Irrlicht and ogre are both opensource and I doubt your going to run into the performance issues of ogre (I've seen to stunning examples made in ogre that ran perfectly fine on my laptops integrated GPU let alone my main rig). I don't think irrlicht is particularly quick either.

Source I could have sworn mostly used lua scripting rather than C++ but after some googling it seems you can use it. Source mods it used to be you were allowed to sell the mod files as long as you didn't bundle the engine in with it which generally means the end user has to install a source engine game on their system before being able to play your game, TF2 is free and works fine for these purposes but your end user might not want TF2. I don't know if they've changed that rule so you can only make mods if they are free or something. Just typing source into steam shows a largish list of source engined games. The license for if you want to actually include the source engine with your game is hideously expensive (thousands and thousands of dollars again).



If you do know C++ already then picking up C# for unity should be a breeze. If you don't know C++ already then C# will be easier to learn than C++ anyway. My experience with unity so far though hasn't been good but I think that might be a corrupt install rather than unity itself (my editor camera cannot move, only rotate on the spot no matter what buttons I press and yes I have checked the settings, The sample project included the guy can't shoot and the enemies don't activate. When I make a game the game camera doesn't render anything no matter whether an object is in its FOV or not. No idea what is going on and right now a reinstall isn't possible)

Edited by 6677, 15 September 2012 - 11:55 AM.


#14 AgentC   Members   -  Reputation: 1286

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Posted 15 September 2012 - 12:34 PM

Indeed, if the content is simple enough Ogre3D will run it fine. But when the amount of your content grows, you are forced to optimize much earlier and more aggressively than you should need to, and may end up with a false impression of your CPU's & GPU's capabilities.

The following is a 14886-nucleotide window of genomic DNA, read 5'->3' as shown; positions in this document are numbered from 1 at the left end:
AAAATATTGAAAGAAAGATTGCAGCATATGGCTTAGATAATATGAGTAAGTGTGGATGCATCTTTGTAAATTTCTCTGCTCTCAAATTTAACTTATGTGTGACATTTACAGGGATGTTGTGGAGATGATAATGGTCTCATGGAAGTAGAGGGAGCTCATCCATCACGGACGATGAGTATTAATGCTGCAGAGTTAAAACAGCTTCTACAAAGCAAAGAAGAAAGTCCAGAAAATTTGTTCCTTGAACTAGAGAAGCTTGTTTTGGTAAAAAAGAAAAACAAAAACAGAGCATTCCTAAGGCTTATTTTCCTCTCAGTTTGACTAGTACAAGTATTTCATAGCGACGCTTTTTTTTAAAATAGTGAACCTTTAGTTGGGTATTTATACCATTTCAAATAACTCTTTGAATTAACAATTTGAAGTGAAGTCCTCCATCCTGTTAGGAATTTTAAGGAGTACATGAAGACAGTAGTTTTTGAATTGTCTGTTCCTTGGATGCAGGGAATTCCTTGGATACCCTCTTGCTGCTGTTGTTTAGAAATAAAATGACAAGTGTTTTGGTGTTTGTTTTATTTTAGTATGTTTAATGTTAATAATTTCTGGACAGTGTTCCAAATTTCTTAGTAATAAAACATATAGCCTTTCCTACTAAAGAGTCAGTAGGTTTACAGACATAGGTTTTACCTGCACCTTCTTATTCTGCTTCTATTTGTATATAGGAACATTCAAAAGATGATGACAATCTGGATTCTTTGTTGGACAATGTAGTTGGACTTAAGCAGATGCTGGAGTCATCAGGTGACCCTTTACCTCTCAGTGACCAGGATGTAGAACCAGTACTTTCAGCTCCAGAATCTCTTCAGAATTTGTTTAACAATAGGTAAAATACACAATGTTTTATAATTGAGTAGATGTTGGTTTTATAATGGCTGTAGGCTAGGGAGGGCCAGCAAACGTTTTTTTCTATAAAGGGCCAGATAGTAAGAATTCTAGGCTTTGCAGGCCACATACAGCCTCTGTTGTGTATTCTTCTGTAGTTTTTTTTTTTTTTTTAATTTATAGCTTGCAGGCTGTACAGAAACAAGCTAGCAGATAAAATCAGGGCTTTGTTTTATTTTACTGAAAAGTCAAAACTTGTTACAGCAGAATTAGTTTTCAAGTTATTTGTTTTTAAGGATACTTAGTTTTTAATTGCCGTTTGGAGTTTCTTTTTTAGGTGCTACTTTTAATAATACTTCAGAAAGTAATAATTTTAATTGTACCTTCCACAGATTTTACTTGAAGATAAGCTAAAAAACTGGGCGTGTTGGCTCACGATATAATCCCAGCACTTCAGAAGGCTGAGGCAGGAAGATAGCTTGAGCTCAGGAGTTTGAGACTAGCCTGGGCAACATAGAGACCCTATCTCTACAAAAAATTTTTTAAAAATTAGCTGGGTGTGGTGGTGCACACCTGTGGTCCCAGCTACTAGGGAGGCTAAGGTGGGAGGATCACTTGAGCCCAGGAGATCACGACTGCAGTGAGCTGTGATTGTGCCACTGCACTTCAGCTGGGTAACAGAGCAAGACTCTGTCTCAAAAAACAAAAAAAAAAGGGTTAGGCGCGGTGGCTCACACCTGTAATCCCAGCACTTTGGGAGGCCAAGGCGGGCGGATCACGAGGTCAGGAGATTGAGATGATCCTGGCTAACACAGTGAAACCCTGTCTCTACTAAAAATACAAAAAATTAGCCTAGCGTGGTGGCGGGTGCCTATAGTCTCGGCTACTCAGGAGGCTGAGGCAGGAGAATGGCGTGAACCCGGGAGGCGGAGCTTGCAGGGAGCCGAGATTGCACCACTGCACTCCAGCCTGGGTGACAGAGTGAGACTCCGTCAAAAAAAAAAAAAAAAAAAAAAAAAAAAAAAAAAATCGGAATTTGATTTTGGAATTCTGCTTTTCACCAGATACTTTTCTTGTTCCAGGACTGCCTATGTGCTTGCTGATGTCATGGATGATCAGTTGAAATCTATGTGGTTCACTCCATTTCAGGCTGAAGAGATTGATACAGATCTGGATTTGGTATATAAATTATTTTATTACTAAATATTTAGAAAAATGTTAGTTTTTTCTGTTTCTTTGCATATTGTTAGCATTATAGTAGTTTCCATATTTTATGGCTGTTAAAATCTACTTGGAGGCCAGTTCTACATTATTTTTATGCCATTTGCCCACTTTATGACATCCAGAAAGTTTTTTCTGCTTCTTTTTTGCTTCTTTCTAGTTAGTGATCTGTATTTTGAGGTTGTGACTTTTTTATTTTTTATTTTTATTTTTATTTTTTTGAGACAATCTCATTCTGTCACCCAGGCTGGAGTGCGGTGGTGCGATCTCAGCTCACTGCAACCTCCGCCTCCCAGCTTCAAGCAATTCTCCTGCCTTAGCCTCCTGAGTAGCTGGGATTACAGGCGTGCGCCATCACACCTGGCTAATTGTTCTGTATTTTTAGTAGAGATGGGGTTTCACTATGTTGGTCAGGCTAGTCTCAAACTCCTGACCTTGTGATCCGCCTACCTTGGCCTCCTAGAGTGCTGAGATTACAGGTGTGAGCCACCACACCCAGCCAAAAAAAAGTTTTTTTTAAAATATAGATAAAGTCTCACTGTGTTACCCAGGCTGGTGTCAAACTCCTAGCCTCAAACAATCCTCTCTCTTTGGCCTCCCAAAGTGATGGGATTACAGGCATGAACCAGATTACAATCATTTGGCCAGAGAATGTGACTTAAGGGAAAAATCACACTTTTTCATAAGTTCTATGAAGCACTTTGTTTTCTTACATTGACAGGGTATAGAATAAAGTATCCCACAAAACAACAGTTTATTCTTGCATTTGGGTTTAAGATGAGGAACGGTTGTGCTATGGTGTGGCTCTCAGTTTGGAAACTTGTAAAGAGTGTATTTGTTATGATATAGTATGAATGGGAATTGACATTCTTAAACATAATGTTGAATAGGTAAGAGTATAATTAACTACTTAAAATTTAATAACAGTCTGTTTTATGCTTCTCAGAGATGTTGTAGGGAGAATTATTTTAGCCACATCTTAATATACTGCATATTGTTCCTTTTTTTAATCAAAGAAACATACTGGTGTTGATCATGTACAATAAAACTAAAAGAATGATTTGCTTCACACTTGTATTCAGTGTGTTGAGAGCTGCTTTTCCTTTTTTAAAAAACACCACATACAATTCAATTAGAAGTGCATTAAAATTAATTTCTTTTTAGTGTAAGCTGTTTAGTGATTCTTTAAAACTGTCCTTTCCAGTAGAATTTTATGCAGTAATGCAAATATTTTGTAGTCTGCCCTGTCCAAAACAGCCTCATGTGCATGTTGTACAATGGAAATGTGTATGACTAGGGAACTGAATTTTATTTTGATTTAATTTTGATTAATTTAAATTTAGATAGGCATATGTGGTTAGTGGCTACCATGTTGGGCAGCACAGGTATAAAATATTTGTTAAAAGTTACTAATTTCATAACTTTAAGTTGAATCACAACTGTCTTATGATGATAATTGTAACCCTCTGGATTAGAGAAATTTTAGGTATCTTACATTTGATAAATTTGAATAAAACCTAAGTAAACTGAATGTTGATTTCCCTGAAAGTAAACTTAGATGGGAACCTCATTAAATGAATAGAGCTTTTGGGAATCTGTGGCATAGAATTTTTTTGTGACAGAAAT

Try performing an experiment where you create a simple OpenGL or Direct3D app which draws for example 1000 or 10000 copies of an identical object on the screen, using the simplest vertex and pixel shaders possible. Then look at the rendering API calls with PIX or gDebugger. You should be seeing (assuming OpenGL)

glUniform...()
glDrawElements()
...

repeated over and over. Now repeat the experiment using Ogre3D. Make sure to use the same material for each object so that there should be no renderstate changes. Fire up PIX or gDebugger again, and you'll be seeing huge amounts of redundant API calls (despite the material being same) repeated per object.

(here's shortcuts to what you should be seeing in both cases, courtesy of gdnet member clb:
http://dl.dropbox.co...tateChanges.png
http://dl.dropbox.co...enderSystem.png)

Of course, an engine is not only about its features or performance, but also the community, and that is where Ogre3D excels. Despite this, at this point in time I don't think its legacy design and bad performance should be ignored anymore.

(let's see if this post earns me more downvotes...)

Every time you add a boolean member variable, God kills a kitten. Every time you create a Manager class, God kills a kitten. Every time you create a Singleton...